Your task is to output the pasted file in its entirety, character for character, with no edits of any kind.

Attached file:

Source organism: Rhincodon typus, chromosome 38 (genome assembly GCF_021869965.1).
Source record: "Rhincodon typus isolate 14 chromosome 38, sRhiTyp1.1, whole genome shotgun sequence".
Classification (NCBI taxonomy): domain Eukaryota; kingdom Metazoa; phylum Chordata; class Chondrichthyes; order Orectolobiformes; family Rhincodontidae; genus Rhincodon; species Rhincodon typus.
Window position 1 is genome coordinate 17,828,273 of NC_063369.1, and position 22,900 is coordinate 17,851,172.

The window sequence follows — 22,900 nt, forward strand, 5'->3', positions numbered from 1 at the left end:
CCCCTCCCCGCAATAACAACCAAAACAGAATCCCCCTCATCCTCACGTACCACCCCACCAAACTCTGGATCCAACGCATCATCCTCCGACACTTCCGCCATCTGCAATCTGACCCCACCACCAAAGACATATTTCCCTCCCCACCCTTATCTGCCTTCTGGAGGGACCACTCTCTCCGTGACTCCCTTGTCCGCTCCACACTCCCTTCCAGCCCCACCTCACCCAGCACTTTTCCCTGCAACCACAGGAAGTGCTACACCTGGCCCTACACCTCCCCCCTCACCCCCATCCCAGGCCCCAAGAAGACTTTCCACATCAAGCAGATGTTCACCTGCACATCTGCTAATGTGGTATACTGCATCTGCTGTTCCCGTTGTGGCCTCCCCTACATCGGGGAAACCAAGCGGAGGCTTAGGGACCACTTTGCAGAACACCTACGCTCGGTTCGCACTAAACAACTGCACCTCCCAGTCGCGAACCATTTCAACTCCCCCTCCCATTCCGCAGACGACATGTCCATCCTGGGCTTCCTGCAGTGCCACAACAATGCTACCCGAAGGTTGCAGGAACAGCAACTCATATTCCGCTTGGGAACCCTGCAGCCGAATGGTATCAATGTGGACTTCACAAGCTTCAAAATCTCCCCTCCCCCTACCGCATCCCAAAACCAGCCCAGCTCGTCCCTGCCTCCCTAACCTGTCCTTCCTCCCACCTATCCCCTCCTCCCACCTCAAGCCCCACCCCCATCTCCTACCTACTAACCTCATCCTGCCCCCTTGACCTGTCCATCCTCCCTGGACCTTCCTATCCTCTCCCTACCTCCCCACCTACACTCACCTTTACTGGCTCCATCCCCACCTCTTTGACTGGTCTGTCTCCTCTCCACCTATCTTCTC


Source organism: Rhincodon typus, chromosome 38 (genome assembly GCF_021869965.1).
Source record: "Rhincodon typus isolate 14 chromosome 38, sRhiTyp1.1, whole genome shotgun sequence".
Classification (NCBI taxonomy): domain Eukaryota; kingdom Metazoa; phylum Chordata; class Chondrichthyes; order Orectolobiformes; family Rhincodontidae; genus Rhincodon; species Rhincodon typus.
Window position 1 is genome coordinate 17,828,273 of NC_063369.1, and position 22,900 is coordinate 17,851,172.

The window sequence follows — 22,900 nt, forward strand, 5'->3', positions numbered from 1 at the left end:
CCCCTCCCCGCAATAACAACCAAAACAGAATCCCCCTCATCCTCACGTACCACCCCACCAAACTCTGGATCCAACGCATCATCCTCCGACACTTCCGCCATCTGCAATCTGACCCCACCACCAAAGACATATTTCCCTCCCCACCCTTATCTGCCTTCTGGAGGGACCACTCTCTCCGTGACTCCCTTGTCCGCTCCACACTCCCTTCCAGCCCCACCTCACCCAGCACTTTTCCCTGCAACCACAGGAAGTGCTACACCTGGCCCTACACCTCCCCCCTCACCCCCATCCCAGGCCCCAAGAAGACTTTCCACATCAAGCAGATGTTCACCTGCACATCTGCTAATGTGGTATACTGCATCTGCTGTTCCCGTTGTGGCCTCCCCTACATCGGGGAAACCAAGCGGAGGCTTAGGGACCACTTTGCAGAACACCTACGCTCGGTTCGCACTAAACAACTGCACCTCCCAGTCGCGAACCATTTCAACTCCCCCTCCCATTCCGCAGACGACATGTCCATCCTGGGCTTCCTGCAGTGCCACAACAATGCTACCCGAAGGTTGCAGGAACAGCAACTCATATTCCGCTTGGGAACCCTGCAGCCGAATGGTATCAATGTGGACTTCACAAGCTTCAAAATCTCCCCTCCCCCTACCGCATCCCAAAACCAGCCCAGCTCGTCCCTGCCTCCCTAACCTGTCCTTCCTCCCACCTATCCCCTCCTCCCACCTCAAGCCCCACCCCCATCTCCTACCTACTAACCTCATCCTGCCCCCTTGACCTGTCCATCCTCCCTGGACCTTCCTATCCTCTCCCTACCTCCCCACCTACACTCACCTTTACTGGCTCCATCCCCACCTCTTTGACTGGTCTGTCTCCTCTCCACCTATCTTCTC